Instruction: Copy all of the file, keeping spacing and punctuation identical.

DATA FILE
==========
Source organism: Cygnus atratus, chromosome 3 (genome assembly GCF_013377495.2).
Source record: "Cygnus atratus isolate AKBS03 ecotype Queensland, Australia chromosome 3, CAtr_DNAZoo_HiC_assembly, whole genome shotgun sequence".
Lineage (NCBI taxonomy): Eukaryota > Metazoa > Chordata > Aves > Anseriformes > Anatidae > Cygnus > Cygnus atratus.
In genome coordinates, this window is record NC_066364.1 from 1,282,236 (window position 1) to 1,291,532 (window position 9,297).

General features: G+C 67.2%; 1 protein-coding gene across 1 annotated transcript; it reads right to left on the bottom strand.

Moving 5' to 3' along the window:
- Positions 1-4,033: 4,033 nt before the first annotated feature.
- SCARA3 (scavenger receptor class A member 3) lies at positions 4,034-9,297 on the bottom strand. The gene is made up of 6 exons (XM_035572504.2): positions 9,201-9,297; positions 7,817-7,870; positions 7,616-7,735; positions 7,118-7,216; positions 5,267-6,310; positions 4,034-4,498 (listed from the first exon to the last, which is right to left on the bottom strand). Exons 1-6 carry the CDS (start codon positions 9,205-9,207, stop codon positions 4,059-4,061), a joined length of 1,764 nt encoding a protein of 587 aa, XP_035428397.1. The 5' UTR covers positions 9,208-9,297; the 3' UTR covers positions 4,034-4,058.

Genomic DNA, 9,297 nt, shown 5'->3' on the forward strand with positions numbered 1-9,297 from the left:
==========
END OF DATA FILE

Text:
Source organism: Cygnus atratus, chromosome 3 (genome assembly GCF_013377495.2).
Source record: "Cygnus atratus isolate AKBS03 ecotype Queensland, Australia chromosome 3, CAtr_DNAZoo_HiC_assembly, whole genome shotgun sequence".
Lineage (NCBI taxonomy): Eukaryota > Metazoa > Chordata > Aves > Anseriformes > Anatidae > Cygnus > Cygnus atratus.
In genome coordinates, this window is record NC_066364.1 from 1,282,236 (window position 1) to 1,291,532 (window position 9,297).

General features: G+C 67.2%; 1 protein-coding gene across 1 annotated transcript; it reads right to left on the bottom strand.

Moving 5' to 3' along the window:
- Positions 1-4,033: 4,033 nt before the first annotated feature.
- SCARA3 (scavenger receptor class A member 3) lies at positions 4,034-9,297 on the bottom strand. The gene is made up of 6 exons (XM_035572504.2): positions 9,201-9,297; positions 7,817-7,870; positions 7,616-7,735; positions 7,118-7,216; positions 5,267-6,310; positions 4,034-4,498 (listed from the first exon to the last, which is right to left on the bottom strand). Exons 1-6 carry the CDS (start codon positions 9,205-9,207, stop codon positions 4,059-4,061), a joined length of 1,764 nt encoding a protein of 587 aa, XP_035428397.1. The 5' UTR covers positions 9,208-9,297; the 3' UTR covers positions 4,034-4,058.

Genomic DNA, 9,297 nt, shown 5'->3' on the forward strand with positions numbered 1-9,297 from the left: